After hearing about a devastating fire in Bacoor, a city in Cavite, Philippines, PETA’s Animal Rescue Team rushed to the scene to help affected animals, many of whom sustained severe burns and other injuries.
The aftermath of the fire in Bacoor.
The team treated several animals who had injuries caused by the fire, including infected burn wounds.
PETA helped this stray dog who sustained severe burns on his head, legs, and back.
The team also gave antibiotics, antiseptics, and burn-treatment cream to a woman whose dog had burn wounds on his back and leg.
What You Can Do
Have a plan to ensure animals’ safety in the event of a disaster. Whether the emergency is a flood, a fire, or an earthquake, evacuees should never assume that they’ll be able to return home soon, despite any assurances to the contrary. There’s no way of knowing what may happen to your home while you’re away, and you may not be able to return for days or even weeks. Companion animals who are left behind may become malnourished and dehydrated or escape in fear and become lost.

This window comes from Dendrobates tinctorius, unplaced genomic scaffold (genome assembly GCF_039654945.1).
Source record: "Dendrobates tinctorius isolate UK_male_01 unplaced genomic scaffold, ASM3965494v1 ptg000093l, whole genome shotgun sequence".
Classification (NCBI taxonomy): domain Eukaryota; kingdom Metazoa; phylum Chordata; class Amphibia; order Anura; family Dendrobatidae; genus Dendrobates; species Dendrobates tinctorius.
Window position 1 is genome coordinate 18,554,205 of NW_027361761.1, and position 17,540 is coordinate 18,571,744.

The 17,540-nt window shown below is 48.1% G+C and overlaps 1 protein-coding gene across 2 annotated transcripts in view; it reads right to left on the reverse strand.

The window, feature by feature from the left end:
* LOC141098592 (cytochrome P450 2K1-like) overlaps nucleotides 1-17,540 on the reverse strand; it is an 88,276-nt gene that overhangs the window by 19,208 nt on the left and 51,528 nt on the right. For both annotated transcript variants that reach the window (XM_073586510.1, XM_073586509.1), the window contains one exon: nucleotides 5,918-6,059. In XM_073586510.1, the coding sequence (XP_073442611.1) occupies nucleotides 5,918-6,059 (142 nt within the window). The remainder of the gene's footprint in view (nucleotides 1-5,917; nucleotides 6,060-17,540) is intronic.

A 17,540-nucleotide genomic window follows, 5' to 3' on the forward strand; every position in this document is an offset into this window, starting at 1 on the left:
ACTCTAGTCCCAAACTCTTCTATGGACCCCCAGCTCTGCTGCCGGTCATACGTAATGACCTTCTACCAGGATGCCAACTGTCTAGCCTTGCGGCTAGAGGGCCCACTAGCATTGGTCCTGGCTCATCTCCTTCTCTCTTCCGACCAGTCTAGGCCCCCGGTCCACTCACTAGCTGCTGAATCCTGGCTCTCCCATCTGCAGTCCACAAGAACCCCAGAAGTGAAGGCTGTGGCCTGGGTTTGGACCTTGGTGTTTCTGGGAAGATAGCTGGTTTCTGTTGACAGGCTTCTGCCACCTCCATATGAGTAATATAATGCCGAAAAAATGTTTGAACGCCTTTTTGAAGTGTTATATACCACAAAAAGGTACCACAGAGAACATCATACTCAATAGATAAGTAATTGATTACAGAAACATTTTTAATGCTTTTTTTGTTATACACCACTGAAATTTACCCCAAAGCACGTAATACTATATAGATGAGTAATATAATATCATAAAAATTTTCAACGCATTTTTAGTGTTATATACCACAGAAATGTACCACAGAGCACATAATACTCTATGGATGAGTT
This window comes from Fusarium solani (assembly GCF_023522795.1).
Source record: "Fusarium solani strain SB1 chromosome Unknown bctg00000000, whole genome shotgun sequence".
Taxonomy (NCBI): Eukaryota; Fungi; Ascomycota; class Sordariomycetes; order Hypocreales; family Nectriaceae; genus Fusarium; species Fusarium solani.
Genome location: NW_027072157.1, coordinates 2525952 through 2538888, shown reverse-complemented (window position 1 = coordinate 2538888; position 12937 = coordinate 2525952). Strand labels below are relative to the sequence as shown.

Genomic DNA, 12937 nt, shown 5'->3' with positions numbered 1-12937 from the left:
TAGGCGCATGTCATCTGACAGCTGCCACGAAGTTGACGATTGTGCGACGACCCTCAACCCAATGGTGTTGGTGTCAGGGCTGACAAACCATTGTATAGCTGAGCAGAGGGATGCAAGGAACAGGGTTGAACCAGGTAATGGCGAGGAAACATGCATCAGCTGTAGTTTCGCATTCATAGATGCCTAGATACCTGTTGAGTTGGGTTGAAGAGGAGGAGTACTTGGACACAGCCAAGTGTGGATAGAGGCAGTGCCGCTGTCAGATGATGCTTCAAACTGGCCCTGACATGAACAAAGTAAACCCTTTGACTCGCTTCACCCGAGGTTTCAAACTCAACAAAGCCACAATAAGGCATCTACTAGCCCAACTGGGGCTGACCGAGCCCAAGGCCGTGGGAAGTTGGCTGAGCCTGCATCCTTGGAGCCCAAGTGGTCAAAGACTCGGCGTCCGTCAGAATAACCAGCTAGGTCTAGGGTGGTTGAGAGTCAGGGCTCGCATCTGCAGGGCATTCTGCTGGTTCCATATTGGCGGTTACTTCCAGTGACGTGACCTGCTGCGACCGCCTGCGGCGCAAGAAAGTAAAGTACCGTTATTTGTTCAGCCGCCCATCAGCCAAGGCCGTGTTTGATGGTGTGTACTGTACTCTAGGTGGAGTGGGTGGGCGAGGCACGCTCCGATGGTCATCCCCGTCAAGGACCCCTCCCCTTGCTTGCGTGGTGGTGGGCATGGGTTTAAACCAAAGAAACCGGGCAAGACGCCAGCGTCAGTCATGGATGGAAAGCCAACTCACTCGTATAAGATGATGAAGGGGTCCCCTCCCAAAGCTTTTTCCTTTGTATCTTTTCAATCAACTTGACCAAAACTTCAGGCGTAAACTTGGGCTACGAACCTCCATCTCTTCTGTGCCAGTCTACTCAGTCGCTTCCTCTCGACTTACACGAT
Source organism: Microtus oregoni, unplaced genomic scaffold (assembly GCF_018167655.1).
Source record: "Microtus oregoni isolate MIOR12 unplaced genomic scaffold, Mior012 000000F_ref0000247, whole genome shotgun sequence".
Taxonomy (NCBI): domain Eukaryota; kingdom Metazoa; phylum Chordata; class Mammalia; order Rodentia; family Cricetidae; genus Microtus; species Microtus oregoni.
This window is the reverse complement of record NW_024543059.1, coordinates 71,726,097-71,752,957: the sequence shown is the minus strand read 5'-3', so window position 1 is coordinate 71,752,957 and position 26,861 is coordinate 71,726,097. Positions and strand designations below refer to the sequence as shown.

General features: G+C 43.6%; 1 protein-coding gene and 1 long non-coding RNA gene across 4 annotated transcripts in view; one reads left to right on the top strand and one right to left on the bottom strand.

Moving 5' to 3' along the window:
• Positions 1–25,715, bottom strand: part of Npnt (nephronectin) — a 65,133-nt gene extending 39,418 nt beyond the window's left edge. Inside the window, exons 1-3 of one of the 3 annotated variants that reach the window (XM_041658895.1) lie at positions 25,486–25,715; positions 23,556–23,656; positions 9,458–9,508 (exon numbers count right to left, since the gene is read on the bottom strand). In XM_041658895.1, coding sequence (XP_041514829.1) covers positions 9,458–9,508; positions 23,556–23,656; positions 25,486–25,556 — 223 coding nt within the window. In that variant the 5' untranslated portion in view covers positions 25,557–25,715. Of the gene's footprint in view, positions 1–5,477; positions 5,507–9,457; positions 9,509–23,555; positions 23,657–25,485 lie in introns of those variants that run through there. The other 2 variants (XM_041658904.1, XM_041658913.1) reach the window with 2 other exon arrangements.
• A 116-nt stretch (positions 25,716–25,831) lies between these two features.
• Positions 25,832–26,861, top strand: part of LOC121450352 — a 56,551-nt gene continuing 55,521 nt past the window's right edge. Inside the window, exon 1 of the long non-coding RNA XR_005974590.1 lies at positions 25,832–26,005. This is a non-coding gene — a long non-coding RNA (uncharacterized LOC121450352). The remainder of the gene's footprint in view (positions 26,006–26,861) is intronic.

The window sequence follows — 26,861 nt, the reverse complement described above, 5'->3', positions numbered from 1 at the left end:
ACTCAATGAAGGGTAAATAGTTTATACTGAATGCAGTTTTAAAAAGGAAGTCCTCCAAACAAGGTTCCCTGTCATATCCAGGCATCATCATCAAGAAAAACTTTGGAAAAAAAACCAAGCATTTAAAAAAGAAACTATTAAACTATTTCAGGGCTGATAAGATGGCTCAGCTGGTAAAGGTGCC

To keep animals safe during disasters, follow these simple steps:
- Make sure that your animals wear collars with ID tags and that you have a current photo of them for identification purposes.
- Keep a list of hotels that accept animal companions (and remember that others often lift “no pets” policies during emergencies). And include your local animal-welfare society’s phone number on your list of important contacts—it might be able to provide information during a disaster.
- Keep a carrier, a leash, extra food, and any other supplies that your animals might need packed and ready to go so that you can grab them easily if you have to evacuate in a hurry.